Referring back to FIG. 2, IOC 46 is a semiconductor chip having a pin 119 connectable by a strap 120 to either one of two voltage levels. The strap is set according to computer model size to a positive level for the smaller memory size model or to a negative level for the larger memory size model. Referring to FIG. 4, a line 122 in RSSP is connected to pin 119 to receive the voltage level signal therefrom to set the RSSP to act in a different manner dependent on model selection. Such signal conditions a plurality of selector circuits (SELs) 124 to act as described below. As previously indicated, port 94 includes a register (REG) 94R having a data bit position D7 which when set enables port 103 register REG 103R. Such register has three data bit positions D2-D4 that are connected to logic circuit 124 in RSSP 105.
Logic circuit 124 includes a plurality of AND circuits 126 and a plurality of NAND circuits 128 connected as shown in FIG. 4. The blackened square symbols represent inverted input and output signals. AND circuits 126-0, 126-1, and 126-2 each have three inputs connected to outputs D2-D4 of REG 103R. They also each have one output connected to an input pin of a corresponding one of NAND circuits 128-0, 128-1, and 128-2. Circuits 128 have respective single outputs that are connected to the middle input lines of SELs 124-0, 124-1, and 124-2. These SELs also have upper input pins connected directly to outputs D2-D4 of REG 103R. Dependent on the voltage level on line 122, SELs 124 thus pass either the output signals from the NANDs 128-0, 128-1, and 128-2 when strap 120 is set for the smaller model, or the outputs signals D2-D4 directly from REG 103R when strap 120 is set for the larger model.
When set for the smaller model, logic circuits 124 act as a three-to-one of three decoder. Three combinations of signals are written into bits D2-D4 of reg 103R, a 000, 100, and 010 and in response to such combinations, logic 124 respectively activates lines 86-0, 86-1, and 86-2 one at a time. All other combinations of these bits are rejected by such logic. To illustrate how the logic activates only one line, let us suppose that the bit combination is 000. AND gate 126-0 receives such bits and they are inverted at the inputs to produce an active output. When NAND 128-0 is strobed by the output signal from AND 126-3, it produces an output that is inverted and passed through SEL 124-0 as an active inverted enabling signal. The other AND gates are not activated until the precise bit settings therefor are written into reg 103R. None is activated for other bit combinations.
AND 126-3 has four inputs. One is connected to bit D7 of REG 94R to receive an enabling signal therefrom. Two inputs receive an I/O READ signal and a CMD signal. The fourth input receives a DEC ADDR 103 LAT signal that is active from the beginning of valid address signals on bus 44 to the end of the CMD signal related thereto. AND 126-3 produces an active output signal that is fed to all of the NANDs 128 to control the signals generated thereby. When a port 103 read operation occurs, NANDs 128-0 through 128-2 produce active outputs corresponding to the outputs of the ANDs 126 connected thereto. When strap 120 is set for the larger model and line 122 is thus negative, NAND 128-3 produces an inverted output, enabling signal on line 86-3 in accordance with the output of AND 126-3.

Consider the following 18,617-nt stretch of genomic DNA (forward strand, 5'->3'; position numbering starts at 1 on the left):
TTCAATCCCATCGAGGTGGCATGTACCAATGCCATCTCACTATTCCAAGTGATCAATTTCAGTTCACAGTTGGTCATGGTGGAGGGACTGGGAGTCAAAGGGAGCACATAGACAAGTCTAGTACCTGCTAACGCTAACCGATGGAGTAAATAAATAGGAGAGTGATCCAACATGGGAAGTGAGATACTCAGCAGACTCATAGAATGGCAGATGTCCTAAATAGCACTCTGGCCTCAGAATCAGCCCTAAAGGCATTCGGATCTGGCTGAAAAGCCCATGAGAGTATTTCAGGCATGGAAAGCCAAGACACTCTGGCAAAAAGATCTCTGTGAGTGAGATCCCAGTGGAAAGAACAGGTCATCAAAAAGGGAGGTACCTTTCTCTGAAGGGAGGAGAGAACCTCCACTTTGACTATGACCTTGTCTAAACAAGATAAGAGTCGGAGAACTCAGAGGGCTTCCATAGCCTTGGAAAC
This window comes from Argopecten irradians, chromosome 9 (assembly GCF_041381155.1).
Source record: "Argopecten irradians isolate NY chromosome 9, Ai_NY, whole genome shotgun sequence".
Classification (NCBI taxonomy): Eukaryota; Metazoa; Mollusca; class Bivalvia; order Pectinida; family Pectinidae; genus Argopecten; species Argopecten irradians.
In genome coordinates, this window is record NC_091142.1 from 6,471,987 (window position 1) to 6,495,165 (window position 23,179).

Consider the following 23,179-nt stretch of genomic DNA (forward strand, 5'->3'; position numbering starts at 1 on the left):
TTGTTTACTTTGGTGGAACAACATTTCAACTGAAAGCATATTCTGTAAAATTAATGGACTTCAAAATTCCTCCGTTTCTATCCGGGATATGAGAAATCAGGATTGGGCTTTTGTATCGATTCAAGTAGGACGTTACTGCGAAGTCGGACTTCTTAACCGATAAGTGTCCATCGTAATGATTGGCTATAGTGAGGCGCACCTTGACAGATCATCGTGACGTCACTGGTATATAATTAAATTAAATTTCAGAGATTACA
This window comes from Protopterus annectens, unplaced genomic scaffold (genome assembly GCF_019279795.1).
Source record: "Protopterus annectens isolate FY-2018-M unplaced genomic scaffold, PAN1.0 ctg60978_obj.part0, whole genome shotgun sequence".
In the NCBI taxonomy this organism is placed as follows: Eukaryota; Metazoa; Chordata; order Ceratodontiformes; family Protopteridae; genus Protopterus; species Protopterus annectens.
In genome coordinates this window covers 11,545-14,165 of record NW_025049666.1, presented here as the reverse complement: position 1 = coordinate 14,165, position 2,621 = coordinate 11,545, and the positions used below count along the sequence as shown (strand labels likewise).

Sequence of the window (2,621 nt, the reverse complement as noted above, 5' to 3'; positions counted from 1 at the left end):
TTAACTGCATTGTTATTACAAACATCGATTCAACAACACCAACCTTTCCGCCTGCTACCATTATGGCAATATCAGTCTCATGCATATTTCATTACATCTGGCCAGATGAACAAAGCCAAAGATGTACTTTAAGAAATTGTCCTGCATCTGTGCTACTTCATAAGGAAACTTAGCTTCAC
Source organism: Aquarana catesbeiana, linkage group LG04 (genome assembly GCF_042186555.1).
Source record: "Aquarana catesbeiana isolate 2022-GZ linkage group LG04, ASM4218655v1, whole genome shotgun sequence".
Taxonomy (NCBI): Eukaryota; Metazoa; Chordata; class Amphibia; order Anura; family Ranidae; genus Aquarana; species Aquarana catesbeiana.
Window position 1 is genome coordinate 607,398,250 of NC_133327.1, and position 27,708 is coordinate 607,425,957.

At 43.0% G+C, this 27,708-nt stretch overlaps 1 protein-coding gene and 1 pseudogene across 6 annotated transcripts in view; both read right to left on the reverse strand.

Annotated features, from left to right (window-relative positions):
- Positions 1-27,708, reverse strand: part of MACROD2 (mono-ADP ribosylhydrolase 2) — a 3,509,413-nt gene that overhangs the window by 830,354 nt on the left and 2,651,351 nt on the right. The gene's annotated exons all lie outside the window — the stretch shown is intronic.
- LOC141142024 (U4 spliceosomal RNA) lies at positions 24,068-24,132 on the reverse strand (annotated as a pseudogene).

During the POST operations described above, when strap 120 is set for the smaller model and line 122 is positive, REG 103R is written into so that bits D2-D4 are activated only one bit at a time on successive write operations to thereby successively read from each of the subsystems SS0-2. For example, when bit D2 is active, only an active output signal appears on line 86-0 to enable the selective reading of PD bits in subsystem SS0.
Referring to FIG. 5, the larger model includes eight subsystems SS0 through SS7 which are the same as those previously described. Each SS includes two SIMM sockets so that the maximum number of SIMMs is sixteen. Strap 120 is connected to the negative voltage level and this causes RSSP 105 to produce on line 86-3 an enabling signal that is fed into a decoder 132 that is external to IOC 46. The enabling signal is shown at D and has the same active length as that of the CMD signal shown at C. Such decoder is a three-to-eight decoder that has inputs connected to lines 86-0, 86-1, and 86-2 and produces an active output signal on one of eight output lines 134 that are respectively connected to different ones of the subsystems SS. During POST, port 103 is written into on different write cycles with different combinations of three bits D2-D4 for successively reading the different subsystems SS of port 103, to detect the POS information and determine the memory setup of the larger model. If the decoder were to be integrated into IOC 46, additional pins would be required. To avoid adding extra pins, the use of the internal logic or decoding as described particularly with reference to FIG. 4 provides a cost effective solution that allows the same IOC chip design to be used with the different models.
It should be apparent to those skilled in the art that many changes can be made in the details and arrangements of steps and parts without departing from the scope of the invention as defined in the appended claims.
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|U.S. Classification||710/104, 711/5, 711/115|
|International Classification||G06F13/42, G06F12/06|
|Cooperative Classification||G06F12/0684, G06F13/4243|
|Dec 29, 1999||FPAY||Fee payment|
Year of fee payment: 4
|Feb 11, 2004||REMI||Maintenance fee reminder mailed|
|Jul 23, 2004||LAPS||Lapse for failure to pay maintenance fees|
|Sep 21, 2004||FP||Expired due to failure to pay maintenance fee|
Effective date: 20040723